25. collectionHQ at Omaha Public Library<br />collectionHQ is a software application for libraries delivered via the internet as a subscription based service.<br />We send ILS data monthly to collectionHQ and the collection staff is able to analyze the data to improve performance of the collections and helps make better purchasing decisions, based on analysis of evidence of demand.<br />OPL plan: Team approach—3 phases:<br />Clean up of catalog and cleanse shelves of undesirable items<br /> printed off collection check lists for each branch, items not checked out for 4 years and grubby items with over 40 checkouts.<br /> 2. Consolidate and Improve<br /> -- set up swap groups and transfer materials to give materials a chance to check out at another location.<br />Meet Popular Demand<br /> -- run reports such as popular author, subjects, understocked and overstocked materials, etc.<br /> -- spending plan tools, standing orders, etc. <br />www.collectionHQ.com<br />
  26. Top Authors at Omaha Public Library <br />August 2011<br />Position<br />Author<br />Circulation<br />1<br />Patterson, James<br />1468<br />2<br />1113<br />Seuss<br />3<br />Brown, Marc Tolon<br />794<br />4<br />Evanovich, Janet<br />783<br />5<br />Berenstain, Stan<br />674<br />6<br />Meadows, Daisy<br />648<br />7<br />Osborne, Mary Pope<br />628<br />8<br />Roberts, Nora<br />621<br />9<br />Rey, Margret<br />615<br />10<br />Rylant, Cynthia<br />510<br />11<br />O'Connor, Jane<br />448<br />12<br />Macomber, Debbie<br />440<br />13<br />Warner, Gertrude Chandler<br />436<br />14<br />Park, Barbara<br />422<br />15<br />Baldacci, David<br />398<br />16<br />Steel, Danielle<br />392<br />17<br />Stilton, Geronimo<br />392<br />18<br />Michaels, Fern<br />374<br />19<br />Bridwell, Norman<br />369<br />20<br />Awdry, W<br />367<br />Powered by<br />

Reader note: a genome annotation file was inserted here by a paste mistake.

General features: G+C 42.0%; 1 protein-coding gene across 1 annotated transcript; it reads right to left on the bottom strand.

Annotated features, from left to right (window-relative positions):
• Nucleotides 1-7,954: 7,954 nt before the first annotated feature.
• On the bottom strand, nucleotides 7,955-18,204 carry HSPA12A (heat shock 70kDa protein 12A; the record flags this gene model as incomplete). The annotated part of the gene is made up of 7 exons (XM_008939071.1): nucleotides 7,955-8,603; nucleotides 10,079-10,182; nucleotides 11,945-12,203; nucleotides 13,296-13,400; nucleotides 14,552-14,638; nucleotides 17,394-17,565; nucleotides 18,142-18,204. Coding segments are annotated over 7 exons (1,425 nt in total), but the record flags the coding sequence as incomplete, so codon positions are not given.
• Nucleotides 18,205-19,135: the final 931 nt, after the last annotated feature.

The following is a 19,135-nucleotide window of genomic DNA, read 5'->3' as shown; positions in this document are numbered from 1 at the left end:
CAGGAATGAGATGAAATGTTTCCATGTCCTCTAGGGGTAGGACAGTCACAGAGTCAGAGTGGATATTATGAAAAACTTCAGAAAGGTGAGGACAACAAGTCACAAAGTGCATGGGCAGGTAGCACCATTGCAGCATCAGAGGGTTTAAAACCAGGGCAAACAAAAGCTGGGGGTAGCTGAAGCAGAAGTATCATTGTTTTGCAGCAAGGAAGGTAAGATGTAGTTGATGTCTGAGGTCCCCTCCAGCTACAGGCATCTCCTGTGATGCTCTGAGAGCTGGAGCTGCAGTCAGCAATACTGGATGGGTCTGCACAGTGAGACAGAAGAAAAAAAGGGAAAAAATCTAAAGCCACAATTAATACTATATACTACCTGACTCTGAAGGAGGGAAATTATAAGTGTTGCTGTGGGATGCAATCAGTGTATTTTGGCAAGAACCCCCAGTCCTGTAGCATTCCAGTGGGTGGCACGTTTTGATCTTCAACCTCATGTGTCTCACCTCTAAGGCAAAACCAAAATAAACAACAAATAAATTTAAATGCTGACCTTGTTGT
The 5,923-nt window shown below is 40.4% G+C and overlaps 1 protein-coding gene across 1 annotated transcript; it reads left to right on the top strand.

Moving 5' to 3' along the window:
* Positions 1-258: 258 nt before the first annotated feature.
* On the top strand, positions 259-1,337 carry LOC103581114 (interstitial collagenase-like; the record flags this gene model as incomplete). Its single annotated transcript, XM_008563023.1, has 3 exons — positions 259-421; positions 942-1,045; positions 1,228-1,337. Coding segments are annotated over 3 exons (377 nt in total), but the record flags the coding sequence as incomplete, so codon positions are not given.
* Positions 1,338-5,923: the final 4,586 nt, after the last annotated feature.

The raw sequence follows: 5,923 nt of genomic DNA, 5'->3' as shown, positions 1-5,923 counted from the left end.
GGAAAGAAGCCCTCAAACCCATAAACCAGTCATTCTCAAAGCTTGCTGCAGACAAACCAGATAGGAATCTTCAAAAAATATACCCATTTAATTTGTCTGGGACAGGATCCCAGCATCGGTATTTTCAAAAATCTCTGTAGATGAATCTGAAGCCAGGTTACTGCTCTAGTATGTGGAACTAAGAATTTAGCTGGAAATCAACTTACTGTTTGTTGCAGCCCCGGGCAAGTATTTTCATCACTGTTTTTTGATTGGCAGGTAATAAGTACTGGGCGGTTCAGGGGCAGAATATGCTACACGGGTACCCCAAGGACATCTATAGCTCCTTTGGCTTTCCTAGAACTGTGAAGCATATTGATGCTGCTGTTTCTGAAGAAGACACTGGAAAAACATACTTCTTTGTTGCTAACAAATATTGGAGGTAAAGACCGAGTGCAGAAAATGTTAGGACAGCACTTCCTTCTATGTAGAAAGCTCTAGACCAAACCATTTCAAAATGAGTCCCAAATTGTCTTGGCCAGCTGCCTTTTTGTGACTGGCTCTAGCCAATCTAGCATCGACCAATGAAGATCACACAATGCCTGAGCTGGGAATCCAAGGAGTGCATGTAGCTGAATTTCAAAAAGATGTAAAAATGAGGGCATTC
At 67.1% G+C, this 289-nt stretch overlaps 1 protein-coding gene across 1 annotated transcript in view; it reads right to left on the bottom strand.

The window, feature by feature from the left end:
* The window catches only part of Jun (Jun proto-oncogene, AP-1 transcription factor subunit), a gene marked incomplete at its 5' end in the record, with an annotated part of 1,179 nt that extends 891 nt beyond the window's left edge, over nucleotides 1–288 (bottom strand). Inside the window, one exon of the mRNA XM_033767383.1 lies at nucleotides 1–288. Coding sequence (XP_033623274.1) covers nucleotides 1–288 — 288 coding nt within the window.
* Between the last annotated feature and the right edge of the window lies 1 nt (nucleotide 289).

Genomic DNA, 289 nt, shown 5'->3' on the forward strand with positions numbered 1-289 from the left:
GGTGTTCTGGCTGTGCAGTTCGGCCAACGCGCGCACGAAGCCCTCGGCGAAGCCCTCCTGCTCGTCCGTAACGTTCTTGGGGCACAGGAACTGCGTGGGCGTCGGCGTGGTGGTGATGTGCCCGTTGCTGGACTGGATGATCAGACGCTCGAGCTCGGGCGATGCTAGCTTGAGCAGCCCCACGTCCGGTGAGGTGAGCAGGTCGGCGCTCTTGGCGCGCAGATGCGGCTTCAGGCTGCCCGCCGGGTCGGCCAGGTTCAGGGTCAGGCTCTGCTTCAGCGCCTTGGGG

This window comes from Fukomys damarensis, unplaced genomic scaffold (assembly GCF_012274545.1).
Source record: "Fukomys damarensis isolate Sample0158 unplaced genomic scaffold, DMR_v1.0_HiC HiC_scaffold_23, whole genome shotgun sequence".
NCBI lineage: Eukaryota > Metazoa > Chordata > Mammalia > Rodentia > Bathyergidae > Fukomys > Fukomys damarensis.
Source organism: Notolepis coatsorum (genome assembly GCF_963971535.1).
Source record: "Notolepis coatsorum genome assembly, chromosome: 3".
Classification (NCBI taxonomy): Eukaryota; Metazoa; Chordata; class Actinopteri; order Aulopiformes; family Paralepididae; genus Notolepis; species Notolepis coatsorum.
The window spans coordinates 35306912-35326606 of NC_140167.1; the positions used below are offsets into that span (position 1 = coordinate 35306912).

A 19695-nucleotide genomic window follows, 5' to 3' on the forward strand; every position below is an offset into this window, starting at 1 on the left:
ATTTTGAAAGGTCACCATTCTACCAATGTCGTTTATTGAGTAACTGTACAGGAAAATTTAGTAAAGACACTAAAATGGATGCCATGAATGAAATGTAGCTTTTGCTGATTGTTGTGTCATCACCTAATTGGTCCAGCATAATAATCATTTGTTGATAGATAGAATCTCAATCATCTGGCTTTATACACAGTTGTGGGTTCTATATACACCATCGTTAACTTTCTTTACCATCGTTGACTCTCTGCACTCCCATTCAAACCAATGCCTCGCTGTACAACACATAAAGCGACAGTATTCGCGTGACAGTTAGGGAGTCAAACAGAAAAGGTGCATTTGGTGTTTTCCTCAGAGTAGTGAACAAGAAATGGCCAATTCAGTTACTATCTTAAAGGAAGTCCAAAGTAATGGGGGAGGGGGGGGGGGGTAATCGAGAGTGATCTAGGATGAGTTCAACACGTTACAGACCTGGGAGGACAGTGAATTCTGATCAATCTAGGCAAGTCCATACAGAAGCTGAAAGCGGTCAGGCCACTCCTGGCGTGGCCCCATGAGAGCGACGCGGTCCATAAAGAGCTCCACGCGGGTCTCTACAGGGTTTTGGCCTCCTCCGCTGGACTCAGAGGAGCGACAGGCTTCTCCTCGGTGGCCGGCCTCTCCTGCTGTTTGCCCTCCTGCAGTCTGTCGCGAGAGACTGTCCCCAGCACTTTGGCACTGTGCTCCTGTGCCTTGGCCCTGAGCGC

27. Collection Check Action Plan (Non-Fiction)<br />Date of Report<br />Sep 15, 2011 6:03 PM<br />System<br />Omaha Public Library<br />Dataset<br />28-Aug-11<br />Type<br />Adult<br />Region<br />Omaha Group<br />Library Name<br />Main Library<br />From Class<br />004.600000<br />To Class<br />004.999900<br />Description<br />Peripherals/comms/internet<br /> <br />The following titles may not be on your shelves. Action: Check shelves and update ILS for missing stock.<br />Author<br />Title<br />ISBN<br />Last Use <br />Barcode<br />Date <br />Class <br />Collection<br />New Entry?<br />Call <br />Date<br />Added<br />Number<br />Number<br />Barth, Wolfgang.<br />Nagios :<br />1593270704<br />Oct 14, <br />33149024370039<br />Apr 14, <br />004.600000<br />NM2<br />004.6<br />2006<br />2006<br />Burgess, Mark,<br />Principles of network and <br />0470868074<br />May 17, <br />33149024445799<br />Jan 20, <br />004.600000<br />NM2<br />004.6<br />system <br />administration /<br />2007<br />2006<br />Tollett, John.<br />Macs on the go :<br />0321247485<br />Jul 6, <br />33149024394260<br />Jun 28, <br />004.620000<br />NM2<br />004.62<br />2007<br />2006<br />Sep 15, 2011 <br />Collection Check Action Plan (Non-Fiction)<br />Page:<br />4<br />6:03 <br />PM<br />